Finding friends where once
our nations had been enemies
|Ava and Gernot at home in Colorado Springs|
GERNOT HEINRICHSDORFF … I met Gernot through his wife, Ava, back in the early ‘80s, when I was a TCAH (Telluride Council on the Arts & Humanities) director. She was a folk dance teacher and we hit it off immediately. Her father had been a well-known Hungarian violinist in San Francisco, and we had that West Coast connection from the start, plus a shared cosmopolitan perspective rare to find in America. Plus, she was (and is) one of the wisest, most vibrant elders I have ever met – a writer, poet, world traveler, teacher, student, dancer. I hope I keep that precious gift of curiosity all my life, as she has … At first I knew Gernot as a landscape architect – one of those sturdy, get-it-done kind of fellows who could lift impossible loads, move giant rocks, and make creative spaces outdoors for everyone to see, admire and use. He reminded me of my Norwood buddy Jim Rosenthal – that kind of German-American laborer who could do twice the work of anyone else, and do it faster and better … It was only gradually, over the years, that I learned that Gernot had been born in Germany, and had served in the German army in World War II. That was a bit of a shock. My dad had served in the Army Air Corps. And Gernot in the Luftwaffe, although a lack of gas towards the end of the war had prevented him from any combat missions. Here was a man I’d become good friends with, and yet he had been “the enemy” of my father. It was fascinating, and confusing … Gradually I learned his story. He had been drafted into military service, like so many Germans -- loyal to their country, if not the Nazis. In fact, many Germans did not follow Nazi rules. His mother risked her life to harbor two Jewish boys from the ghetto all through the war -- saving them from certain death – his mom treating them as his brothers … Not being political, Gernot hadn’t realized that mandatory participation in Hitlerjugend as a youth, where he learned gliding, had automatically registered him with the Nazi party. It wasn’t until he was wounded and then captured by the Americans that he learned he was a “Nazi.” That he was eventually able to make a new life in the country of his “enemies” was a true blessing … Over the years the three of us had had many a meal and shared many stories, since I had to visit Colorado Springs, where Ava and Gernot live, annually for political meetings. They’d often let me stay with them in a spare bedroom. Once I joined Gernot for his morning walk in the Garden of the Gods, his daily ritual for many years. It was a marvelous, delightful amble, admiring the spring flowers, the chill air, the glimmer of light on the fantastical rock formations. It was the kind of walk I would have liked to have taken with my dad. One of those bonding moments you remember fondly the rest of your life … This last time I went to the Springs, Gernot was not walking any more. He’s 93. Things aren’t working very well. He needs oxygen. And even a walker is of no use. Ava, of course, is there to take care of him. But we still managed a delightful visit, sharing stories, and memories, and laughs … And Gernot and Ava gave me a book – a collection of tales about Germans who survived the war and mostly immigrated to the United States: Voices From The Other Side by Jean Goodwin Messenger (White Pelican Press, 2014), which includes Gernot’s own story. The biggest surprise was how tragic and terrible the war had been for the German people, as it had been genocidal for European Jews. But then, that is the reality of war. It’s the leaders who champion war and the people who suffer – at least when the war overruns your home and you lose family members, friends, belongings – sometimes everything … The stories in the book break your heart. Enemies or allies, it’s horrific to understand what war does to people caught up in it. Like what is happening in Syria, or Iraq, or the Sudan today. It brings home to me how important it is to avoid war at all costs. To exercise restraint, and favor diplomacy. To protect civilians … I feel so lucky to have met Gernot and Ava and come to understand how nations make enemies of people who could easily be our friends, if only we have the opportunity to get to know one another. As we have done.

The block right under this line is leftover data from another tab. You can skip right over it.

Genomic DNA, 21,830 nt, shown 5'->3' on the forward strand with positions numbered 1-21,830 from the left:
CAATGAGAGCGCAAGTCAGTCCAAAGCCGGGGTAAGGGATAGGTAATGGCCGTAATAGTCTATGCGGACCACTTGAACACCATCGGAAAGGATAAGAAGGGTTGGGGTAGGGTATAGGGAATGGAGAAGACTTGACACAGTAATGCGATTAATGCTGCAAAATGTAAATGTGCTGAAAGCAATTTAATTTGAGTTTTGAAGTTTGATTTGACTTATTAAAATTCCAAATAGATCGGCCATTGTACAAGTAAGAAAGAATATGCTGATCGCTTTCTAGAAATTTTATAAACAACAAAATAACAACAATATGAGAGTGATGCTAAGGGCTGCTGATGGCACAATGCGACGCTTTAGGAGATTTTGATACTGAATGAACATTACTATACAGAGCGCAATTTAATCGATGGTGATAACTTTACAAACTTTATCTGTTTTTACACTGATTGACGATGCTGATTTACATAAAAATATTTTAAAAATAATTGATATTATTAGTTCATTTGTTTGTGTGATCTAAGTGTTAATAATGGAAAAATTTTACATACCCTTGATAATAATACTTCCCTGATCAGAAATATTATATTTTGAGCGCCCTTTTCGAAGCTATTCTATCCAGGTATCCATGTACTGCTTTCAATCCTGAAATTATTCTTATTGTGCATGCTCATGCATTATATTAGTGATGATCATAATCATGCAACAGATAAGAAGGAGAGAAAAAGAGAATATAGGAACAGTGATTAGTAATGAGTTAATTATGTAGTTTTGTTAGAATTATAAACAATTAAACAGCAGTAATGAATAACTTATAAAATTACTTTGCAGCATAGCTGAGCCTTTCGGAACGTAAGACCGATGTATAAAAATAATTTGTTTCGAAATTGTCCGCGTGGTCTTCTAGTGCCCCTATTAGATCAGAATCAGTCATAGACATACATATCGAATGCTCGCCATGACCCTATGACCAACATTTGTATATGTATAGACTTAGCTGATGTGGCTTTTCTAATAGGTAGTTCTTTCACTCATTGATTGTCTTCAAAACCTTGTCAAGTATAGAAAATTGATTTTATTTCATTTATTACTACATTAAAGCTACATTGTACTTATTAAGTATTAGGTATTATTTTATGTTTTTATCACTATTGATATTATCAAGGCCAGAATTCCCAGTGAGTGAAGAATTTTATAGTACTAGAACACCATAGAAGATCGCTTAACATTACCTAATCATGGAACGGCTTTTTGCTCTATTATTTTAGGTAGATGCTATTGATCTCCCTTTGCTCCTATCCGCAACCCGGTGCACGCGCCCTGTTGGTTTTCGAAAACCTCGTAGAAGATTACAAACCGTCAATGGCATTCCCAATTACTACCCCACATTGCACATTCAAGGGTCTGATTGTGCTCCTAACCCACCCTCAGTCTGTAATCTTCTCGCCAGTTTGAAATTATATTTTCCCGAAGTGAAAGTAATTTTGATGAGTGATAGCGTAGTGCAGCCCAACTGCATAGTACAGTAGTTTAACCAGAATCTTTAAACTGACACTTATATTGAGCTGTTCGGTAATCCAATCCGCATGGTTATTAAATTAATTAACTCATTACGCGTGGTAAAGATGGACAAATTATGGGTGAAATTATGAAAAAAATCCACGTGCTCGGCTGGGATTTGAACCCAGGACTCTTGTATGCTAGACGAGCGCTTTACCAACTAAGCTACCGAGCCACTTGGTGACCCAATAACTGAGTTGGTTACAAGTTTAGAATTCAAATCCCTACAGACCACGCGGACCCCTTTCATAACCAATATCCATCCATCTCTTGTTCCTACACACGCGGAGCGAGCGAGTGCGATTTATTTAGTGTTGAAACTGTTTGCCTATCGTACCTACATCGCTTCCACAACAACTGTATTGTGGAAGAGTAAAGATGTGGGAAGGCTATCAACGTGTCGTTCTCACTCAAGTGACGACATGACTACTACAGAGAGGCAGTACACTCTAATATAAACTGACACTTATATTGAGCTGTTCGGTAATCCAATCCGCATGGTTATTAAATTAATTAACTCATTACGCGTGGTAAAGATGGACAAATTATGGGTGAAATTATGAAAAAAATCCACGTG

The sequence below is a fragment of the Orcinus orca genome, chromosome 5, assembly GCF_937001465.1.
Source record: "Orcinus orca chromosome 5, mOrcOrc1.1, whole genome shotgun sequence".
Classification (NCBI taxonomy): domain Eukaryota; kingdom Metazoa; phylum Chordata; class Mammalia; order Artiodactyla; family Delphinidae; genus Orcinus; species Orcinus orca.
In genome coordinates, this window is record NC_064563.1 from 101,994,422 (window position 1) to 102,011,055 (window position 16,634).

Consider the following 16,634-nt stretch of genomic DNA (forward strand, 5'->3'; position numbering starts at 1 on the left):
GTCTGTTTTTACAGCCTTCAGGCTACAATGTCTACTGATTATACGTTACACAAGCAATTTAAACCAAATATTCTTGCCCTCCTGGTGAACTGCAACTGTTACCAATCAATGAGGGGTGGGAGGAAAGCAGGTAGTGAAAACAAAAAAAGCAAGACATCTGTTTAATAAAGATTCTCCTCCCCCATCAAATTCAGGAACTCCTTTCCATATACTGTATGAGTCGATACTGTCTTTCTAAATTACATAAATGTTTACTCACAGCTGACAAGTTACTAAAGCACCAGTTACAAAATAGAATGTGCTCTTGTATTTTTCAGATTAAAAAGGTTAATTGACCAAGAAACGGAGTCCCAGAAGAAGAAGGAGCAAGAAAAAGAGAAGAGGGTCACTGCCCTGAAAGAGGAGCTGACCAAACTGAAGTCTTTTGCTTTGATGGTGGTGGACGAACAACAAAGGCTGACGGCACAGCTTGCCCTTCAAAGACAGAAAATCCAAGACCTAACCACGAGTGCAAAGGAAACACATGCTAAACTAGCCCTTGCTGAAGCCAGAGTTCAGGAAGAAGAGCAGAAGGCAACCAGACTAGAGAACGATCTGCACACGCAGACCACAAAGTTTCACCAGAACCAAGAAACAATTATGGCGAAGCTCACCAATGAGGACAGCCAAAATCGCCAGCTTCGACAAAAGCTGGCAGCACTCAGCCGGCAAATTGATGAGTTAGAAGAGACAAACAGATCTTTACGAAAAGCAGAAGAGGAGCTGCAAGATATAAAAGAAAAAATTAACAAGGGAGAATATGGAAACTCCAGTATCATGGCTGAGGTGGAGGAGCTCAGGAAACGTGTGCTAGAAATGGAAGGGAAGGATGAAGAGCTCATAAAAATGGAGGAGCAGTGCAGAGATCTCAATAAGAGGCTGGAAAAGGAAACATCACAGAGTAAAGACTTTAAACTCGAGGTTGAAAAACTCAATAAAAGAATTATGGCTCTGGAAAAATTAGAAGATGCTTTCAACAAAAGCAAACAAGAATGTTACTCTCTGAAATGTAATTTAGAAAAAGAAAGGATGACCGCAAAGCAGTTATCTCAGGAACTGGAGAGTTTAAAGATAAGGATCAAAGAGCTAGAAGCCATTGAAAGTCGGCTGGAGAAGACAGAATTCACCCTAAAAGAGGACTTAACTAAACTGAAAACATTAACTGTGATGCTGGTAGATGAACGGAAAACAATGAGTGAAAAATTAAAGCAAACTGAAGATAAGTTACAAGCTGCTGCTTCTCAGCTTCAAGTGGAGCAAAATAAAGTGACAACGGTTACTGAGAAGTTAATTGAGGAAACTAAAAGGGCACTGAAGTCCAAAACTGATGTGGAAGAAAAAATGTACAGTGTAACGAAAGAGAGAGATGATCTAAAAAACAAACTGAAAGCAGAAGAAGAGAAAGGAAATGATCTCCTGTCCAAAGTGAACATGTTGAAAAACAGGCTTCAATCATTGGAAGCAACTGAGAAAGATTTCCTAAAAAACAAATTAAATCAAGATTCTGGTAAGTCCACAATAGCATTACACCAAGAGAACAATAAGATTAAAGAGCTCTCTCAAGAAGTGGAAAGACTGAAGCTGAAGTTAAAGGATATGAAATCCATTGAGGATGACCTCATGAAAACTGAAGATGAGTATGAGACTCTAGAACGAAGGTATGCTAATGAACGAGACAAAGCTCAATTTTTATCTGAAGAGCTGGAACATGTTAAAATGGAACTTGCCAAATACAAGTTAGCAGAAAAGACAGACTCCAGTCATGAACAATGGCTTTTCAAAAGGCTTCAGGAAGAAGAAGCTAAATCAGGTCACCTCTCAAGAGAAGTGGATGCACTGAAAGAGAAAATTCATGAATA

DR. GUSTÓN GUZMÁN … The world fungal community mourned the death early this year of world expert on Psilocybe mushrooms, Gustón Guzmán. A co-founder and former president of the Mexican Mycological Society (1965), he was also founder (1990) and president of the Latin American Mycological Association (2000–2002) … I had the great good fortune to meet Dr. Guzmán, while attending the Third International Medicinal Mushroom Conference at Port Townsend in 2005, through the kindness of Shroomfest myco-guru Paul Stamets. I worked the lights in the meeting hall where Dr. Guzmán lectured. Afterwards, a clutch of us followed him off-stage and out back of the hall on the grounds of Fr. Worden, a converted military base. We peppered him with questions, and got wonderful answers. He quickly led us – at the prompting of a local -- about a hundred yards into a forested area, knelt down and picked several nondescript brown mushrooms from the ground, and declared them Psilocybes. Several of us volunteered to bio-assay them. And for the rest of the day I was entheogenically absorbed, having been given them from the hand of the legendary Dr. Guzmán. An honor I will treasure all my days.
THE TALKING GOURD
One Lesson in Generosity
from another room
white scent of lilies—
like that, says the heart, like that
-Rosemerry Wahtola Trommer
Western Slope Poet Laureate